5.1 Cosmological light-cone effect on the two-point correlation functions

Observing a distant patch of the Universe is equivalent to observing the past. Due to the finite light velocity, a line-of-sight direction of a redshift survey is along the time, as well as spatial, coordinate axis. Therefore the entire sample does not consist of objects on a constant-time hypersurface, but rather on a light-cone, i.e., a null hypersurface defined by observers at z = 0. This implies that many properties of the objects change across the depth of the survey volume, including the mean density, the amplitude of spatial clustering of dark matter, the bias of luminous objects with respect to mass, and the intrinsic evolution of the absolute magnitude and spectral energy distribution. These aspects should be properly taken into account in order to extract cosmological information from observed samples of redshift surveys.

In order to predict quantitatively the two-point statistics of objects on the light-cone, one must take account of

  1. nonlinear gravitational evolution,
  2. linear redshift-space distortion,
  3. nonlinear redshift-space distortion,
  4. weighted averaging over the light-cone,
  5. cosmological redshift-space distortion due to the geometry of the Universe, and
  6. object-dependent clustering bias.

The Effect 5 comes from our ignorance of the correct cosmological parameters, and Effect 6 is rather sensitive to the objects which one has in mind. Thus the latter two effects will be discussed in the next Section 5.2.

Nonlinear gravitational evolution of mass density fluctuations is now well understood, at least for two-point statistics. In practice, we adopt an accurate fitting formula [67Jump To The Next Citation Point] for the nonlinear power spectrum R P nl(k,z ) in terms of its linear counterpart. If one assumes a scale-independent deterministic linear bias, furthermore, the power spectrum distorted by the peculiar velocity field is known to be well approximated by the following expression:

[ ] ( k )2 2 [ ] P (S)(k⊥,k ∥;z ) = b2(z)P (mRa)ss(k;z) 1 + β(z) -∥- Dvel k∥σP (z) , (131 ) k
where k⊥ and k∥ are the comoving wavenumber perpendicular and parallel to the line-of-sight of an observer, and (R ) Pmass(k;z) is the mass power spectrum in real space. The second factor on the r.h.s. comes from the linear redshift-space distortion [38], and the last factor is a phenomenological correction for the non-linear velocity effect [67Jump To The Next Citation Point]. In the above, we introduce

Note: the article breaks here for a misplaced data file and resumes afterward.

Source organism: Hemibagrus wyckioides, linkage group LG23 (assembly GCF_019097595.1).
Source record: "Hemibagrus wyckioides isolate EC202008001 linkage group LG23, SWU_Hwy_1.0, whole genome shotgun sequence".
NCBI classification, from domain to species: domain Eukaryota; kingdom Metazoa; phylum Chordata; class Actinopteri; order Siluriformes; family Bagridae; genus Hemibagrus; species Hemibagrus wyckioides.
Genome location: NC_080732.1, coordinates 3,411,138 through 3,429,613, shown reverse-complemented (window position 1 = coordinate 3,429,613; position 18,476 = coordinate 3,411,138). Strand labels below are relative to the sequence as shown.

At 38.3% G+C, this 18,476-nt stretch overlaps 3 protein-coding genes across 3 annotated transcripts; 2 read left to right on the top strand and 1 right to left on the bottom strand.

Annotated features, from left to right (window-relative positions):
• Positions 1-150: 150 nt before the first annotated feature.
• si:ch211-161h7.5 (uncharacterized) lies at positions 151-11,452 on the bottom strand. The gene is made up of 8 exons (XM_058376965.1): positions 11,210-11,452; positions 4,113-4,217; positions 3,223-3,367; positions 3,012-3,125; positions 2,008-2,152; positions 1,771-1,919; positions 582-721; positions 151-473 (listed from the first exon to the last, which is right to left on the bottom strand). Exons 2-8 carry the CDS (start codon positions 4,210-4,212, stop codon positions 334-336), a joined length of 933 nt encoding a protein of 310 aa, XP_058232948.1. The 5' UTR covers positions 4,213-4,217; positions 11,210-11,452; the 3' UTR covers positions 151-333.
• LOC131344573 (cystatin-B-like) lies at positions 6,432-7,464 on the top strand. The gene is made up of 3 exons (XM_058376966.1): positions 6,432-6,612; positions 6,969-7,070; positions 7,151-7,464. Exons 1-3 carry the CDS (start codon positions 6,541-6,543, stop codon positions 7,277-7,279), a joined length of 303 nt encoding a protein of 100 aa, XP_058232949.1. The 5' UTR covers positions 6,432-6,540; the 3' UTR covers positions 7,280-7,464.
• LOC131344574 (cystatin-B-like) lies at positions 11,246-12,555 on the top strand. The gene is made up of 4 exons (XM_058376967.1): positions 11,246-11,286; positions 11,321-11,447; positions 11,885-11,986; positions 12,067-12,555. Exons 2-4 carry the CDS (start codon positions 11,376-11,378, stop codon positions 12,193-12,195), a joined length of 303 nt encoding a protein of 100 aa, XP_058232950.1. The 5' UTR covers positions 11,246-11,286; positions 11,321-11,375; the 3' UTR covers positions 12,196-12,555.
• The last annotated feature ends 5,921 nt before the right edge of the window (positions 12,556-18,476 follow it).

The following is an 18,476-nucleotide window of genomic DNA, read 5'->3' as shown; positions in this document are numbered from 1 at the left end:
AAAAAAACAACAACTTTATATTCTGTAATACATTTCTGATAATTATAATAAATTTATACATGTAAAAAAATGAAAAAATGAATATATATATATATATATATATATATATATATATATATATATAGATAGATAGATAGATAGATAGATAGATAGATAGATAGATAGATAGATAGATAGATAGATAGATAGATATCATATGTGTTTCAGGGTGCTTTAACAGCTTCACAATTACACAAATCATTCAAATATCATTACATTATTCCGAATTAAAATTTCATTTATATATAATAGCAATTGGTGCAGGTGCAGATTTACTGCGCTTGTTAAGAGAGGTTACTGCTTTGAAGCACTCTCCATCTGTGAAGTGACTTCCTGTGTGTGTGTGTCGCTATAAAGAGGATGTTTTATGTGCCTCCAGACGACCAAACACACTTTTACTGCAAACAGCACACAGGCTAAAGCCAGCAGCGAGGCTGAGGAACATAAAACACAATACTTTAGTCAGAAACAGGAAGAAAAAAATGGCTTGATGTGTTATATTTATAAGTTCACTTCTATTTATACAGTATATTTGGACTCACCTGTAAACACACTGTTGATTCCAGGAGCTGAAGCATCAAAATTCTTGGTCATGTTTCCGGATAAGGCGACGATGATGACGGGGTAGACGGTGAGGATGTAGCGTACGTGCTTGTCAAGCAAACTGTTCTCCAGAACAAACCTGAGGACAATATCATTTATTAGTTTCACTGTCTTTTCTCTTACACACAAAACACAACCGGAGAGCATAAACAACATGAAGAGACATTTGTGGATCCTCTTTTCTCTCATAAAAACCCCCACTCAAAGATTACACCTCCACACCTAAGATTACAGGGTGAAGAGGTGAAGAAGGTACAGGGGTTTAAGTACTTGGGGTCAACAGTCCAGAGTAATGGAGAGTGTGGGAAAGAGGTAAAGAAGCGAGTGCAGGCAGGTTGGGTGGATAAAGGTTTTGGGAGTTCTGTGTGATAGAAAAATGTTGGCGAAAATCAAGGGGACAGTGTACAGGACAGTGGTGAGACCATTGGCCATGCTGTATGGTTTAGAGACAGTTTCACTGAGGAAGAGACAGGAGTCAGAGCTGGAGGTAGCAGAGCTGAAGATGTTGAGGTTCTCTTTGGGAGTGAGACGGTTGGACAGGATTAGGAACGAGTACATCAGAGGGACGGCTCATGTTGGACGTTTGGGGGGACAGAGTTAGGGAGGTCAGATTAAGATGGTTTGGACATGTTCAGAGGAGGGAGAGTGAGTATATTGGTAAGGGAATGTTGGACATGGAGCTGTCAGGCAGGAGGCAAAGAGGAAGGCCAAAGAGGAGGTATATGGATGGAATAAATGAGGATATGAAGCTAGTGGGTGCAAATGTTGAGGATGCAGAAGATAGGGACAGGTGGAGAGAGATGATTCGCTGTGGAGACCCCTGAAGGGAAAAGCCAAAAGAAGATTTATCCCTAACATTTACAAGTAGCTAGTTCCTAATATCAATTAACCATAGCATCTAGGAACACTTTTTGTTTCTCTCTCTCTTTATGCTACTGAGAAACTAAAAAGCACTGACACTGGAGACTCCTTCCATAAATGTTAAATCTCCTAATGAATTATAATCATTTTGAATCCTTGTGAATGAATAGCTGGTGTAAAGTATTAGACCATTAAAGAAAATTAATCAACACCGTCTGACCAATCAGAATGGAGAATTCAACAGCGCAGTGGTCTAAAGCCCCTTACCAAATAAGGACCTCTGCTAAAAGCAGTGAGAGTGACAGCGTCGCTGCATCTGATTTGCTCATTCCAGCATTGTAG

[ ( ) ] β(z) ≡ --1- dlnD-(z)-≃ -1-- Ω0.6(z) + λ(z)- 1 + Ω(z)- . (132 ) b(z) d lna b(z) 70 2

We assume that the pair-wise velocity distribution in real space is approximated by

( √-- ) fv(v12) = √-1---exp − -2-|v12|- , (133 ) 2σP σP
with σP being the 1-dimensional pair-wise peculiar velocity dispersion. Then the finger-of-God effect is modeled by the damping function [ ] Dvel k∥σP (z):
----1---- Dvel[kμ σP] = 1 + κ2μ2 , (134 )
where μ is the direction cosine in k-space, and the dimensionless wavenumber κ is related to the peculiar velocity dispersion σP in the physical velocity units:
k(1 +-z)σP(z)- κ (z ) = √2H- (z) . (135 )

Since we are mainly interested in the scales around 1h −1 Mpc, we adopt the following fitting formula throughout the analysis below which better approximates the small-scale dispersions in physical units:

{ −1 − 1 σ (z ) ∼ 740(1 + z) km s for the SCDM model, (136 ) P 650(1 + z)−0.8 km s−1 for the Λ -CDM model.

Integrating Equation (131View Equation) over μ, one obtains the direction-averaged power spectrum in redshift space:

P S(k,z) 2 1 -nRl------= A (κ) + -β (z )B (κ) + --β2(z)C (κ ), (137 ) Pnl(k,z) 3 5
where
arctan(κ) A (κ ) = ---------, (138 ) [κ ] B (κ ) = 3-- 1 − arctan(κ)- , (139 ) κ2 κ 5 [ 3 3 arctan(κ)] C (κ ) = --2- 1 − -2-+ ------3---- . (140 ) 3κ κ κ

Adopting those approximations, the direction-averaged correlation functions on the light-cone are finally computed as

∫ zmax dVc- 2 dz dz [ϕ(z)n0 (z )] ξ(xs;z) ξLC(xs) = --zmin∫-zmax---------------------, (141 ) dzdVc-[ϕ(z)n (z)]2 zmin dz 0
where zmin and zmax denote the redshift range of the survey, and
∫ ∞ ξ(xs;z) ≡ -1-- P S(k,z) sin-kxsk2dk. (142 ) 2π2 0 nl kxs

Throughout the present analysis, we assume a standard Robertson–Walker metric of the form

ds2 = − dt2 + a (t)2{dχ2 + SK (χ )2[d𝜃2 + sin2 𝜃dϕ2]}, (143 )
where SK (χ) is determined by the sign of the curvature K as
( sin √K--χ |||| --√------ for K > 0, |{ K SK (χ) = χ for K = 0, (144 ) ||| √ ---- ||( sinh√--−-K-χ- for K < 0, − K
where the present scale factor a0 is normalized as unity, and the spatial curvature K is given as
2 K = H 0(Ωm + ΩΛ − 1) (145 )
(see Equation (13View Equation)). The radial comoving distance χ(z) is computed by
∫ ∫ t0 dt z dz χ(z) = a(t)-= H-(z). (146 ) t 0

The comoving angular diameter distance Dc (z) at redshift z is equivalent to S −1(χ(z)), and, in the case of Ω Λ = 0, is explicitly given by Mattig’s formula:

1 z 1 + z + √1--+-Ωmz-- Dc (z) = ----------------------√---------. (147 ) H0 1 + z 1 + Ωmz ∕2 + 1 + Ωmz
Then dVc∕dz, the comoving volume element per unit solid angle, is explicitly given as
dVc- 2 dχ- --------------------S2K-(χ)--------------------- dz = SK (χ)dz = ∘ ----------3------------------------2-----. (148 ) H0 Ωm (1 + z) + (1 − Ωm − Ω Λ)(1 + z) + Ω Λ

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